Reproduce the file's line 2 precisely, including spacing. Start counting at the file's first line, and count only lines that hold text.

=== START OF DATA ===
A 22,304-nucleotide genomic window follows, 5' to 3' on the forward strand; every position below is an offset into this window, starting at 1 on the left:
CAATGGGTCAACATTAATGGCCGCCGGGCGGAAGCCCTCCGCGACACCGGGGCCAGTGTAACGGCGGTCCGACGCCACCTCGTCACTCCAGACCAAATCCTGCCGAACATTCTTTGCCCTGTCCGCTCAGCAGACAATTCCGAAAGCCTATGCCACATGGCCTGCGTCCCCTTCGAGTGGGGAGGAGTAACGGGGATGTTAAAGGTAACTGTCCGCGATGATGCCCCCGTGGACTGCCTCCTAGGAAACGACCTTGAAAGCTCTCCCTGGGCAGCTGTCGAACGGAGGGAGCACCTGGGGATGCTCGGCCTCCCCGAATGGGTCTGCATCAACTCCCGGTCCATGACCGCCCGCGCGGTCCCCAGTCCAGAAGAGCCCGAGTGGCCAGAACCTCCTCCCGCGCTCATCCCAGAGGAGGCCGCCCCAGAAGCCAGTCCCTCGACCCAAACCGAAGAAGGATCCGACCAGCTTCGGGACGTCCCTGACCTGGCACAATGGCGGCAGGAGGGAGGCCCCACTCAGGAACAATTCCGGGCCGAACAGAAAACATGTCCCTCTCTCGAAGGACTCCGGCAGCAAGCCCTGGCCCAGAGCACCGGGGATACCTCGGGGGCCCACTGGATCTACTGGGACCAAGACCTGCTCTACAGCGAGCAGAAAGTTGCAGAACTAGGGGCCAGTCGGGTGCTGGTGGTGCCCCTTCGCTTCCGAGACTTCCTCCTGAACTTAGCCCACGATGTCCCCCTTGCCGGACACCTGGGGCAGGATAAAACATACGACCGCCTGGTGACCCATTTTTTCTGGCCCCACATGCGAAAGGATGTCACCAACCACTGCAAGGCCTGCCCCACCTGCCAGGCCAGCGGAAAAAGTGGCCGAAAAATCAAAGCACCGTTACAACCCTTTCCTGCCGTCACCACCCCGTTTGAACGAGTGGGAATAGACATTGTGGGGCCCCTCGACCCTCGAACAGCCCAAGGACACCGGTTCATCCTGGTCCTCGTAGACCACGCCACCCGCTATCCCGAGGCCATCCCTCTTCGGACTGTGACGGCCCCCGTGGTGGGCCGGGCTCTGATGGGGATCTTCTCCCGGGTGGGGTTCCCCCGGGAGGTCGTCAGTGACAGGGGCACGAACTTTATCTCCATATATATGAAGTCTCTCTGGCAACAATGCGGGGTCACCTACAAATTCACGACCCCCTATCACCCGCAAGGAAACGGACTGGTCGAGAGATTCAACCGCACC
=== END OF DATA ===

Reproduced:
CAATGGGTCAACATTAATGGCCGCCGGGCGGAAGCCCTCCGCGACACCGGGGCCAGTGTAACGGCGGTCCGACGCCACCTCGTCACTCCAGACCAAATCCTGCCGAACATTCTTTGCCCTGTCCGCTCAGCAGACAATTCCGAAAGCCTATGCCACATGGCCTGCGTCCCCTTCGAGTGGGGAGGAGTAACGGGGATGTTAAAGGTAACTGTCCGCGATGATGCCCCCGTGGACTGCCTCCTAGGAAACGACCTTGAAAGCTCTCCCTGGGCAGCTGTCGAACGGAGGGAGCACCTGGGGATGCTCGGCCTCCCCGAATGGGTCTGCATCAACTCCCGGTCCATGACCGCCCGCGCGGTCCCCAGTCCAGAAGAGCCCGAGTGGCCAGAACCTCCTCCCGCGCTCATCCCAGAGGAGGCCGCCCCAGAAGCCAGTCCCTCGACCCAAACCGAAGAAGGATCCGACCAGCTTCGGGACGTCCCTGACCTGGCACAATGGCGGCAGGAGGGAGGCCCCACTCAGGAACAATTCCGGGCCGAACAGAAAACATGTCCCTCTCTCGAAGGACTCCGGCAGCAAGCCCTGGCCCAGAGCACCGGGGATACCTCGGGGGCCCACTGGATCTACTGGGACCAAGACCTGCTCTACAGCGAGCAGAAAGTTGCAGAACTAGGGGCCAGTCGGGTGCTGGTGGTGCCCCTTCGCTTCCGAGACTTCCTCCTGAACTTAGCCCACGATGTCCCCCTTGCCGGACACCTGGGGCAGGATAAAACATACGACCGCCTGGTGACCCATTTTTTCTGGCCCCACATGCGAAAGGATGTCACCAACCACTGCAAGGCCTGCCCCACCTGCCAGGCCAGCGGAAAAAGTGGCCGAAAAATCAAAGCACCGTTACAACCCTTTCCTGCCGTCACCACCCCGTTTGAACGAGTGGGAATAGACATTGTGGGGCCCCTCGACCCTCGAACAGCCCAAGGACACCGGTTCATCCTGGTCCTCGTAGACCACGCCACCCGCTATCCCGAGGCCATCCCTCTTCGGACTGTGACGGCCCCCGTGGTGGGCCGGGCTCTGATGGGGATCTTCTCCCGGGTGGGGTTCCCCCGGGAGGTCGTCAGTGACAGGGGCACGAACTTTATCTCCATATATATGAAGTCTCTCTGGCAACAATGCGGGGTCACCTACAAATTCACGACCCCCTATCACCCGCAAGGAAACGGACTGGTCGAGAGATTCAACCGCACC